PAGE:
Connect to share and comment
Event speeds right past rights concerns.
Formula One (FIA) issued a statement today confirming that Bahrain's Grand Prix will be held as planned, despite calls from the rights community to cancel the race for the second year in a row.
The news was also welcomed in a surprise turnaround today by former world champion Damon Hill, who had earlier supported canceling the April 22 event, said Reuters.
"Human rights organisations have had their cases heard," the 1996 winner said. "No one is under any illusions about the situation. But the less vocal majority of Bahrainis also have a right to get on with their lives and we also have a responsibility to our F1 fans in the region," he said, adding that it should be seen as a "symbol" of a call for unity, according to Reuters.
The decision comes a week after the country's foremost human rights activist, Abdulhadi al-Khawaja, had to be hospitalized after 58 days on hunger strike in protest of a lifetime sentence that he says is politically motivated.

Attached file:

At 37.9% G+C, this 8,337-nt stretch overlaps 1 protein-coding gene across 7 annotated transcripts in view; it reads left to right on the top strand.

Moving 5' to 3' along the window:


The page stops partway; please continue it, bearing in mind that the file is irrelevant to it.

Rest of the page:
More from GlobalPost: Abdulhadi al-Khawaja, Bahrain activist on hunger strike, is hospitalized
Bahrain has been in turmoil for the past year, due to mainly Shiite-led protests that broke out against the ruling Sunni authorities in solidarity with anti-government uprisings taking place throughout the Arab world.
The small Gulf kingdom lost its opportunity to host the race last year due to a brutal government-led crackdown on protests, said Reuters.
With large demonstrations still a frequent occurrence in the island kingdom, opposition forces hoped a second cancelation would highlight Bahrain's poor rights record -- one the government's own commission found has included state-sanctioned torture and widespread arrests since unrest broke out, according to The Daily Beast.
But FIA today said it is "satisfied that all the proper security measures are in place" for the event, saying its decision is based off a November fact-finding mission there as well as regular security briefings.
More from GlobalPost: Should the EU give up on green energy?
The race is being held under the banner “Unified: One Nation in Celebration," a motto The New York Times recently described as an unsuccessful attempt to project "an image of calm" in a nation clearly in the thrust of a mass uprising.
The race will be held on April 22 at the Sakhir circuit, according to AP.